Military Leadership In Action: Q&A with Garland Williams

I recently had the opportunity to speak with Garland Williams; he is the Dean of Academics at a leading for-profit college and retired Army Colonel. My relationship with Garland goes back to his transition and he is one of my favorite people to check in with.

1). What is your biggest leadership lesson learned in the service that you can apply to your current business decisions?

The strategic pause. Three years ago the Army changed their policy on tuition assistance. Some of the other schools panicked and immediately started changing their policies. My boss asked what we should do and I said well let’s take a strategic pause. Congress put pressure on the Army and the Army’s tuition plan was restored and we were in a good position. Other schools got in trouble for over-aggressive military recruiting practices based on their reactionary change to the Army’s policy while we let it all sort itself out. Sometimes, the right decision is to not make one. Make sure you have a better understanding of the situation before you launch in a direction.

2). What do you think is the biggest misconception about hiring military officers into industry?

That the military produces rigid leaders who cannot work outside the plan or deal with ambiguity. We are good at planning but also understand that no plan survives first contact with the enemy. Military leaders must have contingency plans to shift to on the fly. They are working with many, many things simultaneously. They don’t panic when something different happens. They are good with what my boss calls a VUCA (Volatile, Uncertain, Chaotic and Ambiguous) environment.

3). What did your advanced education (MA / PhD) teach you about Leadership that was contrary to Army leadership?

It was more an observation than a lesson. In the military, we empower our subordinates because they may need to step up and take command. Academia tends to hold intellectual property close working in a silo of one. There was more self-focus and less team focus.
That was also one of the differences that I liked about for-profit schools. Our classes need to be scaled for all of our faculty to teach. The intellectual property belongs to the university and not the professor. Like the military, for-profit schools move fast and counter to the slow movement of traditional academia.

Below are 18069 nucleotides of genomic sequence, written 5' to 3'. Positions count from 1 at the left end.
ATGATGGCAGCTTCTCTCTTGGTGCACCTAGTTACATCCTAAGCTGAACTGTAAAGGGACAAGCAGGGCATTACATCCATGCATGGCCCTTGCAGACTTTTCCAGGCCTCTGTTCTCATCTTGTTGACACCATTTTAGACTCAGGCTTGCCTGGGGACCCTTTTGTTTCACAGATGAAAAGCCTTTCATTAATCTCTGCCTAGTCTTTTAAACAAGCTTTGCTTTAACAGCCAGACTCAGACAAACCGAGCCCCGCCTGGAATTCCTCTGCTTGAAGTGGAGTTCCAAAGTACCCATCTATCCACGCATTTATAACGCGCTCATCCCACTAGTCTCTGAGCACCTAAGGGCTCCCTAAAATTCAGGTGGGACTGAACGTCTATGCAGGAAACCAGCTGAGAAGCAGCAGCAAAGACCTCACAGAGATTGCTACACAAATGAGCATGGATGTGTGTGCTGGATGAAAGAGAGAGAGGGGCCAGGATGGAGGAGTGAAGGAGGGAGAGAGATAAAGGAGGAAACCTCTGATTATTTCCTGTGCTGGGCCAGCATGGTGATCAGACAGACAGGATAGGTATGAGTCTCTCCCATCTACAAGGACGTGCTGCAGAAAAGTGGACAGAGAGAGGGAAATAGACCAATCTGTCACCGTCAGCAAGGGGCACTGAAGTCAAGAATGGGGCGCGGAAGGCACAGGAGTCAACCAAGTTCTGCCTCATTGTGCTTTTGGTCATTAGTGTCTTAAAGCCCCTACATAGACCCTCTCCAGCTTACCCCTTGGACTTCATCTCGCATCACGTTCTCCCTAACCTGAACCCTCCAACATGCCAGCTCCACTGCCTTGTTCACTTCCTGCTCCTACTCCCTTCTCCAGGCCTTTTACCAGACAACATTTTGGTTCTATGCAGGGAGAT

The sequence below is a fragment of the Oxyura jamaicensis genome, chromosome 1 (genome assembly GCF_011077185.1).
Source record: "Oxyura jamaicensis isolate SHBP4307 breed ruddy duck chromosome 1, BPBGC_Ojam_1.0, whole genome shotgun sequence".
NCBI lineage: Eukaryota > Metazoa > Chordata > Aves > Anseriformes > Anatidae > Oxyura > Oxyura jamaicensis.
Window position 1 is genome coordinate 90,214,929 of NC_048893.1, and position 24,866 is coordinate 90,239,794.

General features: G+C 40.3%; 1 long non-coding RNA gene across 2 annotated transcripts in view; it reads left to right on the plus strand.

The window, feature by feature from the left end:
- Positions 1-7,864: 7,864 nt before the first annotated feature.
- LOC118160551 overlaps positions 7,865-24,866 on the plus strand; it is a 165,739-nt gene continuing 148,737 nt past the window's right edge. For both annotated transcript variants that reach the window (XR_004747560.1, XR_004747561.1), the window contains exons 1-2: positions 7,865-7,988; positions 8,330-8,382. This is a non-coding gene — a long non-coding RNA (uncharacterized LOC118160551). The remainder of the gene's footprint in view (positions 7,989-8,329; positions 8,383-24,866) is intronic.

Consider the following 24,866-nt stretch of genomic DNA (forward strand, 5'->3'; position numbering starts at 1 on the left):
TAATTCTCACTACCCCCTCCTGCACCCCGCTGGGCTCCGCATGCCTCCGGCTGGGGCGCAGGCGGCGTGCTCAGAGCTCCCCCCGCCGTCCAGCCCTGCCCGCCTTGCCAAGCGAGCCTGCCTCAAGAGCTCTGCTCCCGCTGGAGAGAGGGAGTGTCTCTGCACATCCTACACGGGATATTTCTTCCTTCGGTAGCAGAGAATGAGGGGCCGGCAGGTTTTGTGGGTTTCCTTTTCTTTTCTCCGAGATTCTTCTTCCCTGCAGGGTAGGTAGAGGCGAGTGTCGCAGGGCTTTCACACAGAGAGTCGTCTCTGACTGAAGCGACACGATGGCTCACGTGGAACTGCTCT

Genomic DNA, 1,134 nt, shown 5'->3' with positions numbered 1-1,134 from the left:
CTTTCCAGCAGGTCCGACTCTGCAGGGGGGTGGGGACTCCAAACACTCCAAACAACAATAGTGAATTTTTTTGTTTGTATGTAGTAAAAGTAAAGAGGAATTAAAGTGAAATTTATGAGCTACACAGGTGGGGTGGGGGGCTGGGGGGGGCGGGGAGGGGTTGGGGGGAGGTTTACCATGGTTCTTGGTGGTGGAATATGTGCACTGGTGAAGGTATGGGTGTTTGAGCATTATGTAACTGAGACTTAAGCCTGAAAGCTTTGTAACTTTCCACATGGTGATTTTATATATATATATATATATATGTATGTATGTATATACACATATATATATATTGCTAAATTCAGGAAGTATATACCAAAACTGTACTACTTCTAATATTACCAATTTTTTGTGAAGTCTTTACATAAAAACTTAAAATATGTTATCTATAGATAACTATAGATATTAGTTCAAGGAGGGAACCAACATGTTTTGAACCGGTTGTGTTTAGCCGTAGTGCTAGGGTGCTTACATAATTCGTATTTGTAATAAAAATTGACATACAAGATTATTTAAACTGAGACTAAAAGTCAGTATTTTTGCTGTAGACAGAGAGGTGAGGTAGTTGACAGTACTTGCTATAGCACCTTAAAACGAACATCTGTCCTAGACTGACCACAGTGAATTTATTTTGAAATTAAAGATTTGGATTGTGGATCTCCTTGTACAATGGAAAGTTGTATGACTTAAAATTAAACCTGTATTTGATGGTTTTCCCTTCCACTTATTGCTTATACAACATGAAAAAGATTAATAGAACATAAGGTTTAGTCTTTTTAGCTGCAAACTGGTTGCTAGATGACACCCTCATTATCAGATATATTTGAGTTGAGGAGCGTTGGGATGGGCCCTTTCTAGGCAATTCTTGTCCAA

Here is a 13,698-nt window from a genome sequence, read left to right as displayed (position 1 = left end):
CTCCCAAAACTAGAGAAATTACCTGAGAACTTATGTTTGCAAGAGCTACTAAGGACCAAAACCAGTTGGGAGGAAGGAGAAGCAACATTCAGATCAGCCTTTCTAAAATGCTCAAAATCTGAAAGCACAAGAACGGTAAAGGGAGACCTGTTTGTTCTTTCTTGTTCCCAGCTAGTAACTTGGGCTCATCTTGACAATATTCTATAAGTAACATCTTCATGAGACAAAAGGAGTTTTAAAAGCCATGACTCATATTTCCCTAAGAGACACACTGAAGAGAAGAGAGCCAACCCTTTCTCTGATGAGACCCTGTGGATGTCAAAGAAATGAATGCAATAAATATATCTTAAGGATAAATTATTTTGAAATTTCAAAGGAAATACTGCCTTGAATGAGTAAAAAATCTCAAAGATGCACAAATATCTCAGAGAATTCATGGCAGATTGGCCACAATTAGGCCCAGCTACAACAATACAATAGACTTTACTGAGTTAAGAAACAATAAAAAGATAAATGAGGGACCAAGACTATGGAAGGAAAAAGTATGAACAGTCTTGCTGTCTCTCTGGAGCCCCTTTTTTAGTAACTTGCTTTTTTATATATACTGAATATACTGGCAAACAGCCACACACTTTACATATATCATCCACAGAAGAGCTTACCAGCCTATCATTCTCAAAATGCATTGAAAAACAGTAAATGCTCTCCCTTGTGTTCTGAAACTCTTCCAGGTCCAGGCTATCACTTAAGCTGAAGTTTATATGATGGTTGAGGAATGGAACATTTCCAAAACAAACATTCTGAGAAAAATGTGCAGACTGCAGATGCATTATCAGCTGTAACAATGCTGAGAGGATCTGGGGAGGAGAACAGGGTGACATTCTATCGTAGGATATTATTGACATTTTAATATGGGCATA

4). What leadership lessons were echoed in your advanced degree college experience?

They both press the importance of following a professional reading program. When I showed up at graduate school I quickly realized how much I didn’t know and it became necessary for me to step up my reading program. Reading has given me the opportunity to learn the leadership lessons from good and from bad leaders. It’s helped me see the changes in business and to look closely at the demand curve, to be more of a futurist.
5). Do you believe that investing in hiring JMOs (Junior Military Officers) delivers a good return?

YES! These are the best young leaders in our country. In their twenties, most will lead upwards of 30 people in their first position; their civilian counterpart might be in their fifties before they are given that experience. They quickly learn to blossom through subordinates
Only three out of ten young men and women are qualified to enter military service due to the military’s moral, educational, and physical standards. Of that group, only 10% are selected for the Officer Corps. The challenges of meeting career gates make our Junior Officers the most qualified leaders in the USA. Even in the current downsized military, Armed Services continue to struggle to recruit officers. In addition to their leadership, their experience translates to most corporate careers.
I recently mentioned in a talk, the Three “Ms” that military and civilian leaders focus on: Manpower, Materials and Money. JMOs have lived leadership in conditions that if they made a mistake, the entire world is watching through the international media; however, the world doesn’t see reports because the JMOs are that good and are getting it right.

6). What are the top three qualities you view as important in a business leader?

1. Calm Under Pressure. You must be calm so your people can execute, not freeze and contribute to them delivering on their goals. Calm is efficient.

2. Be Decisive. Have the ability to make a bounded, rational choice with 70-80% of the information present, even if that choice is a strategic pause.

3. Empowering Subordinates. Leaders in turn make leaders and your subordinates need to come to you with solutions. Of course there are non-negotiables like lying, cheating or stealing, but your subordinates should be able to make the call in your absence and know that it’s okay.

7). Has your Army background helped you plan and execute business strategy?

Yes, from the basics of knowing how to plan. The decision process of a mission in business is much like the military with implied and specified tasks, assumptions and the course of action. We set priorities and look at options. We test the facts. In our business we will ask, “Is there a market? What resources will we need? Do we have them? Where can we find them?” Then we take a course of action.

8). Is there anything that you learned in the military that is contrary to business decision making? Business is not as good at having a contingency plan. In the military, we assess at decision points or look for trigger factors to establish if the course of action is working or not. Business tends to stick with a plan far too long.